Customer Experience Grows Up

In a recent Webinar called The Current State Of Customer Experience, I made the point that customer experience is in its early days of maturity. To get a sense of this situation, I’ve pulled together a few key datapoints:

stateofcxp_small

People have been talking about customer experience for a while, but they’ve only been doing something about it for a short period of time. So I expect that many organizations will start moving higher on Forrester’s customer experience maturity model.

The bottom line: The best of customer experience is yet to come

Written by 

I'm an experience (XM) management catalyst; helping organizations improve results by engaging the hearts and minds of their employees, customers, and partners. I enjoy researching and speaking about leading-edge XM topics. I lead the Qualtrics XM Institute, which is the world's best job. We're igniting a global community of XM Professionals who are inspired and empowered to radically improve the human experience. To achieve this goal, my team focuses on thought leadership, training, and community building. My work is driven by a set of fundamental beliefs: 1) Everything starts and ends with human beings, so you need to understand how people think, feel, and behave; 2) XM is a discipline that needs to be woven throughout an organization's entire operating fabric; and 3) Building the XM discipline requires a combination of culture, competency, and technology.

10 thoughts on “Customer Experience Grows Up”

  1. Thanks Bruce, great data. It would seem logical that the current economic environment will continue to drive this up on the sr executive agenda. At a time when there are less dollars available for purchasing goods and services, those that offer a differentiated experience will outperform those that don’t.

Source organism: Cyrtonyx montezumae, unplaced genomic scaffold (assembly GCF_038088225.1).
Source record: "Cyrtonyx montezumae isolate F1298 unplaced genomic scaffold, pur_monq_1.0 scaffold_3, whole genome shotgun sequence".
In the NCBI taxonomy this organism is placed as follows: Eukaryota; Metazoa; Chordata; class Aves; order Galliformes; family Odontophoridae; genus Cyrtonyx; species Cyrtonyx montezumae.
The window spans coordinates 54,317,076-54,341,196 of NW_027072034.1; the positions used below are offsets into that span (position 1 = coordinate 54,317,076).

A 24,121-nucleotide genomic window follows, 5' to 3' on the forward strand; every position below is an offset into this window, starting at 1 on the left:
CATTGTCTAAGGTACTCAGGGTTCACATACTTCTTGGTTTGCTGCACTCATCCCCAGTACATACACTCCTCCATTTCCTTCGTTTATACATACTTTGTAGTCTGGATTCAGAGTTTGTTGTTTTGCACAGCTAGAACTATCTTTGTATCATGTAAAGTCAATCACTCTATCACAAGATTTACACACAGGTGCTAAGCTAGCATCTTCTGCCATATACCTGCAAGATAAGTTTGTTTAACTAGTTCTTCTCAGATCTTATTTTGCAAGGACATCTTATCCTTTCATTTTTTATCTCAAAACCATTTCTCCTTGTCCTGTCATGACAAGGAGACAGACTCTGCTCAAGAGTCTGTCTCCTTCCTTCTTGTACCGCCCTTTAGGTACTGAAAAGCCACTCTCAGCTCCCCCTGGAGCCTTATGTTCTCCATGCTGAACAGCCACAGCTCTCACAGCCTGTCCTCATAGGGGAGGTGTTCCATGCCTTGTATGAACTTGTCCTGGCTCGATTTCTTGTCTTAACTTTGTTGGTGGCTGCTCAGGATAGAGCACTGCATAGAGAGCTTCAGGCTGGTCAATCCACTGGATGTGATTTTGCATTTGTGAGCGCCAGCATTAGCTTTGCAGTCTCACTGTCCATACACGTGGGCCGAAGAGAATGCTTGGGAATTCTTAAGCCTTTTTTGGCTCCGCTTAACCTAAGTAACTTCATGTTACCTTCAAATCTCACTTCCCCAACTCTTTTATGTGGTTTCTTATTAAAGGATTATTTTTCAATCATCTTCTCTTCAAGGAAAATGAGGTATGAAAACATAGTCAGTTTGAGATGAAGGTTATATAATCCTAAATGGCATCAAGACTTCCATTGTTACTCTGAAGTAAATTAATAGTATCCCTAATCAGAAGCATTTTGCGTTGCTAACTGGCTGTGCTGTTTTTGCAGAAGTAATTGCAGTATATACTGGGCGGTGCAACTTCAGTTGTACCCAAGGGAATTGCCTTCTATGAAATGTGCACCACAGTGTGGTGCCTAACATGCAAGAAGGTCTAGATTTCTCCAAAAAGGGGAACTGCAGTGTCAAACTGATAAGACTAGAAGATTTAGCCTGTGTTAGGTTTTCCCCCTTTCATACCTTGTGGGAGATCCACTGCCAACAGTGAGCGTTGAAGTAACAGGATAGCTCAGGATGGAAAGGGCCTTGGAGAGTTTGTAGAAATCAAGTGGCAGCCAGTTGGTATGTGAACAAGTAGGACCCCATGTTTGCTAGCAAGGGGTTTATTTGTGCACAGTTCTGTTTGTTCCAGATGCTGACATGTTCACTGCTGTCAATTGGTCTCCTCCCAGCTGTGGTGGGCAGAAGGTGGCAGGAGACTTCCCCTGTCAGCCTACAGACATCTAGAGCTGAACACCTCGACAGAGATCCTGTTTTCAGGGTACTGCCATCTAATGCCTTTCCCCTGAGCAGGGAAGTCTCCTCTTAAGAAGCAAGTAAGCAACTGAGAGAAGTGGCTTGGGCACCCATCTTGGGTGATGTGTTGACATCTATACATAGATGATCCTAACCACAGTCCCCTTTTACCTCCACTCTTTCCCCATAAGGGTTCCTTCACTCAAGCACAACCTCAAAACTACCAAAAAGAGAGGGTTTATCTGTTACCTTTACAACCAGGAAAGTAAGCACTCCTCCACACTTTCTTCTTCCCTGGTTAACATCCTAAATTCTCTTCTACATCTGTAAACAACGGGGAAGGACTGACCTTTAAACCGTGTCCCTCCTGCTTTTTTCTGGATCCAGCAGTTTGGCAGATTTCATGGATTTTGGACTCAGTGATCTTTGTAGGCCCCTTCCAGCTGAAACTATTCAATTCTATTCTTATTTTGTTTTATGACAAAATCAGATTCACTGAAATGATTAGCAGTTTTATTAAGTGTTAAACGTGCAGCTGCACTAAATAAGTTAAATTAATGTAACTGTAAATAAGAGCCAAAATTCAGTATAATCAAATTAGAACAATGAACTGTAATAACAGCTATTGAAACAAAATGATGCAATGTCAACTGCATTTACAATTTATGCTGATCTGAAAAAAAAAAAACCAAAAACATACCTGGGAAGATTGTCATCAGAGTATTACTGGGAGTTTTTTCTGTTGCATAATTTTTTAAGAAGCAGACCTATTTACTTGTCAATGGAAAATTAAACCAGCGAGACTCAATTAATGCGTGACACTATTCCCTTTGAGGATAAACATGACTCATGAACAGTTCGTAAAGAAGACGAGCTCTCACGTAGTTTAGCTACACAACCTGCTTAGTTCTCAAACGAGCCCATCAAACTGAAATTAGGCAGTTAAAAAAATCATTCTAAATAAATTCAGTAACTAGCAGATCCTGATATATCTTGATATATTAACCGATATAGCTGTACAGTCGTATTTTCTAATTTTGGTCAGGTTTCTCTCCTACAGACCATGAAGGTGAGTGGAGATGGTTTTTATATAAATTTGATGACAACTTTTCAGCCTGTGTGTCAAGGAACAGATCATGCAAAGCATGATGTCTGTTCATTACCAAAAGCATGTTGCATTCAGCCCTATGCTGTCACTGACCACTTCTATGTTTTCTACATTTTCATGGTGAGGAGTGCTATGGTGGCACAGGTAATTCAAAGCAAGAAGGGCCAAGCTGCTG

In our most recent study with CMO Council (Giving Customer Voice more Volume) http://www.satmetrix.com/satmetrix/resources.php?page=213, we found that while 80% believe customer experience is important to business performance and 67% said that customer listening improves the customer experience, on 25% have a formal voice of the customer program.

    We have a long way to move from awareness to action.

  2. Bruce – Seems like a strong upward trend which is great, but I was wondering if you have seen any quantifiable results from those that were early adopters to this idea and have had a senior executive and formal procedures in place for a while?

  3. Great – I will keep up to see if you do add it. Like most things at some point I tend to think the question will be asked about quantifying the return on having a senior executive position dedicated to this. In fact if I was the executive, I would be thinking about that very early in my tenure.

    1. James: I’ve advocated for companies to think about a Chief Customer Officer (or any related position) to be a temporary one that is focused on customer experience transformation. Any company which is undergoing a transformation needs dedicated leadership for that effort. So the question for me is simple, is your company trying to transform it’s customer relationships? If so, the effort needs a leader. This is also true for any type of cross-organization transformational effort that might be underway.

  4. It is definitely one of those cases where if you are the Exec and you really get it right, you work yourself right out of a job because what you are advocating has become part of the company’s cultural fabric. The key return is more along the lines of exceptional customer experience across all touch points earns customer loyalty and loyal customers reduce churn and provide a higher customer revenue value. Would you agree?

    1. James: I agree. Ultimately, once customer experience “grows up,” then it becomes part of the company fabric. So there’s no need for a separate focus in this area. My guess is that anyone who successfully leads their company towards customer-centricity (and out of a job) will be sought after for many other great opportunities.

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